For half a century, we've known that the human visual system has an exquisite ability to lock focus on an object instantaneously, a feat that no digital camera or camcorder has yet matched. Now, finally, scientists have developed a good guess about how we might do that, and have translated that method into software that could make its way into cameras that never lose focus.
Johannes Burge, a postdoctoral fellow at the University of Texas, and his advisor Wilson Geisler, wondered how it was that the eyes of humans and many other animals were able to focus so much more efficiently than most digital cameras. In a traditional autofocus system, the camera uses only one piece of information about a scene to determine whether or not an object is in focus--its level of contrast. Contrast, says Burge, isn't always a perfect proxy for focus. But it's worse than that: To determine in which direction to re-focus, a camera must first change its point of focus and compare the new image it captures with the old one, to determine whether or not the object in question has a higher or lower level of contrast. Often, the camera isn't even re-focusing in the correct direction when it captures this second image. This method of "guessing and checking" is "slow and not particularly accurate," says Burge.
Burge's and Geisler's approach is different. As they outlined in a recent paper in the Proceedings of the National Academy of Sciences, their software algorithm can analyze any still image captured from a scene and instantly know how to re-focus a lens to bring it into focus. It requires no before-and-after comparison. The way it works is that it takes an inventory of the features in a scene.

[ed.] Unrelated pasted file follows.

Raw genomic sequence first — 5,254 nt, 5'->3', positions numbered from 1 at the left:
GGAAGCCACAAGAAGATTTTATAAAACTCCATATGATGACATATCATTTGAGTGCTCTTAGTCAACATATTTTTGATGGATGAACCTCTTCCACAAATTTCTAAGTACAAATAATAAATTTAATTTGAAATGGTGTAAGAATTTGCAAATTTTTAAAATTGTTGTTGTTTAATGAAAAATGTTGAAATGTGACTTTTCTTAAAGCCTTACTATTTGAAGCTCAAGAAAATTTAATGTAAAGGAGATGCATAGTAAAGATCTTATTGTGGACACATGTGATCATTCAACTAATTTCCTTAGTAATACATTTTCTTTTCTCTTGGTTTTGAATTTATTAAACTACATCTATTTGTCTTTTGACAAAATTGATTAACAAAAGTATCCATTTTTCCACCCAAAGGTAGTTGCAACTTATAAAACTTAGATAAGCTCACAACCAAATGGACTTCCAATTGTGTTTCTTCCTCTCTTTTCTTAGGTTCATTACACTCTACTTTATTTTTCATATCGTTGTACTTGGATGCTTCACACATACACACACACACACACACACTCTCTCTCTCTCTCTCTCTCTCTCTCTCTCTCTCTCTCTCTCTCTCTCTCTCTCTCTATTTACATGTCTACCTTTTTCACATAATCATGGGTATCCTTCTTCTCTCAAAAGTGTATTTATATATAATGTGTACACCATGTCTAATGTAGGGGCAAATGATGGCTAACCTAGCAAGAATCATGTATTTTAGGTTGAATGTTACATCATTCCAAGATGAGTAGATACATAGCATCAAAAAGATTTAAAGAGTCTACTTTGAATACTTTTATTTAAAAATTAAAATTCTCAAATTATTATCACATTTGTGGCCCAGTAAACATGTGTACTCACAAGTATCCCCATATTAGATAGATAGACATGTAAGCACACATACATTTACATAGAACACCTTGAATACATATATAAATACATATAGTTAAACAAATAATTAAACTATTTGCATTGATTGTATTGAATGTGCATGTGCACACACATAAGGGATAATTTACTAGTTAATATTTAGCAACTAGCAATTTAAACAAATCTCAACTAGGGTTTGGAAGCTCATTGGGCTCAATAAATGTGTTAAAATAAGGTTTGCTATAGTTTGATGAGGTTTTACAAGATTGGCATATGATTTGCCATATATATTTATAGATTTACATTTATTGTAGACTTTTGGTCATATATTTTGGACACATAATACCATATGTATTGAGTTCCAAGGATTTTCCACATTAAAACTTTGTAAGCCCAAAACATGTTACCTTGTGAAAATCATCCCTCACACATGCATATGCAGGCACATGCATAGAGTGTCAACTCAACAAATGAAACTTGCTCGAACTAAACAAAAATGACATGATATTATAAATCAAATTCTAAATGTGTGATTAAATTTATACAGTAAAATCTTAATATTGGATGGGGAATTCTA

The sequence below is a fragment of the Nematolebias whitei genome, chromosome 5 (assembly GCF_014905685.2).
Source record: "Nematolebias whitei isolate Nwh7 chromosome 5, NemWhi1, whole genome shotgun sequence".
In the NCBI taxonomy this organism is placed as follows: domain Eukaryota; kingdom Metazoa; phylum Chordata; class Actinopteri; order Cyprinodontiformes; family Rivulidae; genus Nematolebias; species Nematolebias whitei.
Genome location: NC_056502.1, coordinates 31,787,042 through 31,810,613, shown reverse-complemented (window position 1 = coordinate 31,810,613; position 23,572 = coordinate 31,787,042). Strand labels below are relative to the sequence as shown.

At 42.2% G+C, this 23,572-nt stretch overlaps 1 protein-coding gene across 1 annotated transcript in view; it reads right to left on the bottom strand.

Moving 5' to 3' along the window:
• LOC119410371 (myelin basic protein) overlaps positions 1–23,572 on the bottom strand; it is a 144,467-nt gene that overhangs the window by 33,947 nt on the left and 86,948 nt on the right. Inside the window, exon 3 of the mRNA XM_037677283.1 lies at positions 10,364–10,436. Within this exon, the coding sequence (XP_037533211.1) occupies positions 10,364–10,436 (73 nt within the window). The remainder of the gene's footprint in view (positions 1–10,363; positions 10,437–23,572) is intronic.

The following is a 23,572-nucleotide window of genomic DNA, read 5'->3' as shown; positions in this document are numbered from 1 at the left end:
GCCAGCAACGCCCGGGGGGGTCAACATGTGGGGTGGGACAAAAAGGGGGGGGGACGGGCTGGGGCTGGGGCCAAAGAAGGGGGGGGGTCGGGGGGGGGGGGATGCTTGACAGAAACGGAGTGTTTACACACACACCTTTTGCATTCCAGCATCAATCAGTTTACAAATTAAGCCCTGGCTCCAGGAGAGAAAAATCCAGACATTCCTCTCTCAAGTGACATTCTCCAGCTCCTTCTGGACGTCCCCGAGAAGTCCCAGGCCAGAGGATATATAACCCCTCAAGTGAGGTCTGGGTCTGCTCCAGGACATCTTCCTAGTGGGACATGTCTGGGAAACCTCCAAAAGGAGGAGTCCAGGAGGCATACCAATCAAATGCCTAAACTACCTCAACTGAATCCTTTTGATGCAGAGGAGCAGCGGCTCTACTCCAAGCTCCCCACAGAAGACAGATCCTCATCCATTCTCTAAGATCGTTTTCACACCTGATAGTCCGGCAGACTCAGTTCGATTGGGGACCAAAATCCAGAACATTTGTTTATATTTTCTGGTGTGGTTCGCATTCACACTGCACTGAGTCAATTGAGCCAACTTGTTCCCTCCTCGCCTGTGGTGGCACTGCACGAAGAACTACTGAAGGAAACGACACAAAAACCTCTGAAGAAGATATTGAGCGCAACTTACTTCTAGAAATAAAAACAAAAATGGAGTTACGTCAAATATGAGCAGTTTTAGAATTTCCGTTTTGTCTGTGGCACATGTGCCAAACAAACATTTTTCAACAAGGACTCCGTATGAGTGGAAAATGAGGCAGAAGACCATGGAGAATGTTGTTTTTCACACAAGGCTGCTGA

Even though any two instants that a camera might capture are very different from one another, they tend to have a number of fundamental similarities. It's this built-in knowledge of what to expect--in essence, a statistical distillation of what the physical world looks like--that allows their algorithm to instantly know the degree and direction in which a scene is out of focus, yielding information about how much to change the focal length of a lens (biological or mechanical) in order to bring it into focus.
There are already cameras on the market that are capable of "instant autofocus," but even these systems are merely optimizations of existing autofocus systems and aren't as fast or as accurate as the new algorithm. Canon's autofocus system, for example, relies on an external sensor to determine the distance to an object, which then narrows the range over which the traditional autofocus system has to search for the true focus.
This is a less-than-optimal solution and precisely the inverse of how things are done in nature. "In some animals [an accurate estimate of blur in an image] is the primary way they sense distance," Geisler told ScienceNow. If Canon were to move to the new algorithm, it would eliminate the necessity of an external sensor. It would also add an intriguing piece of information to every image--the precise distance to any object in a scene.
The team has already applied for a patent on the technology, which could apply to digital cameras, digital video cameras, visual robotics, digital microscopes, and image-driven microfabrication devices. If it were implemented in a point-and-shoot camera, the system would focus in as few as 10 milliseconds, "[which] should decrease the lag time between when the shutter is pressed and when the photo is snapped, and should improve focusing accuracy," says Burge.
It should be noted that this approach to auto-focusing differs from that of the recently announced Lytro camera, which does no focusing at all, except in software. But who knows--perhaps there is an animal out there that uses an algorithm like that in Lytro to accomplish the same feat. In which case engineers who ignore the solutions inherent in nature will have re-invented the wheel yet again.
[Image: Flickr user 12 x 12]